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Lunar Photos Cast Doubt on Recent Mars Water, Astronomers Say

Richard A. Lovett
for National Geographic News
March 21, 2006
 
Six years ago scientists studying images obtained by the Mars Orbital Camera—a probe that has been circling the red planet since 1997—saw strange alcoves and gullies that looked like they had been created by liquid water.

The Martian features looked fresh enough that their discoverers, Michael Malin and Kenneth Edgett of Malin Space Science Systems in San Diego, California, concluded that they might have been formed as recently as a million years ago.

But now a Ph.D. student at the University of Arizona's Lunar and Planetary Laboratory has found similar features on the moon, which never had water.

Gwendolyn Bart was reexamining photos taken from lunar orbit in 1969 in an effort to better understand how rocks had been ejected from the moon's craters.

But she kept her eyes open for oddities, and one of the things she found was evidence of gullies that look strikingly similar to the Martian formations.

She spied the gullies in an image of a 10-mile-diameter (17-kilometer-diameter) crater called Dawes.

The lunar gullies' existence throws a potential wet blanket on the theory that Mars supported liquid water in the recent geologic past.

(Read "Mars Water Discovery Spurs Deeper Questions.")

Bart presented her findings on March 16 at a gathering of lunar and planetary scientists in Houston, Texas. She said at the meeting that she believes the lunar gullies were formed by rockslides that were set off when the moon's surface was pelted by meteorites.

"Obviously they weren't formed by water," she told National Geographic News. "There's no evidence for water having been on the moon."

Martian Controversy

Bart's hunt for lunar rockslides was inspired by the work of Allan Treiman of the Lunar and Planetary Institute in Houston, who has long doubted that water was needed to form the Martian gullies.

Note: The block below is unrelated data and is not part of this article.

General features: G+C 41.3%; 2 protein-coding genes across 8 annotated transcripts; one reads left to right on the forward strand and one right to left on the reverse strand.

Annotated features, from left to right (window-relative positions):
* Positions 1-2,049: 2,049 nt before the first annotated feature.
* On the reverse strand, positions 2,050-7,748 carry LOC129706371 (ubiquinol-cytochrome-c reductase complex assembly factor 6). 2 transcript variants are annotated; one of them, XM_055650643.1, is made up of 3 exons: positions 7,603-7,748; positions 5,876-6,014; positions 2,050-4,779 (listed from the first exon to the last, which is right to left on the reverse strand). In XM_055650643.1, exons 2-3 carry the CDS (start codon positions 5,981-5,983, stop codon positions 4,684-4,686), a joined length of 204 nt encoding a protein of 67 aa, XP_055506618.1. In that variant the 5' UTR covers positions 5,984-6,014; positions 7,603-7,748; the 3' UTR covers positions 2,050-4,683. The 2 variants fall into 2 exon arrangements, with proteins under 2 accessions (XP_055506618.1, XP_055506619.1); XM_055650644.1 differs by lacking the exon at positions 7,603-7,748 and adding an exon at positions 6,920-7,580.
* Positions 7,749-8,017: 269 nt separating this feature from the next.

Instead, he argues, the same formations could have been caused by flows of sand or dust. Such features aren't common on Earth because our planet is too wet for that much dust to accumulate.

But we do see something similar with avalanches of dry, powdery snow.

"Gwen took my idea and looked in a place where there isn't any water ever," he said.

Both Bart and Treiman point out that the lunar features do not prove that water didn't play a role in the Martian alcoves.

Rather, Bart said, their existence merely shows that there is a way to form such features in waterless environments.

A detailed comparison of lunar and Martian gullies will probably have to await better photos.

The moon images Bart used were taken prior to the first lunar landing in 1969. The shots are the best photos currently available of the moon's surface, but they are not as high-resolution as the orbital photos of Mars. (See a gallery of Mars images.)

Also, Dawes crater is old enough that its contours have been blurred by years of bombardment by dust-sized micrometeorites. That, too, makes it difficult to see details.

Even if details are visible, nobody currently knows what to look for. It's possible, Bart says, that there may be subtle differences between dry landslides and those triggered by water.

Jennifer Heldmann at the SETI Institute and NASA Ames Research Center believes she can see such differences in the existing images.

The Martian gullies, she said via email, look as though they were created by water, because they are sinuous, V-shaped, and cut into the underlying rock.

The gullies on the moon lack these features. Therefore she is "extremely skeptical" that they represent the same thing.

Still, the find is important because there is talk of visiting the Martian gullies in a future landing in the hopes of finding water and possible traces of life.

"In my view, that would be really chancy," Treiman, of the Lunar and Planetary Institute, said. "It might be that all you'd see would be dust."

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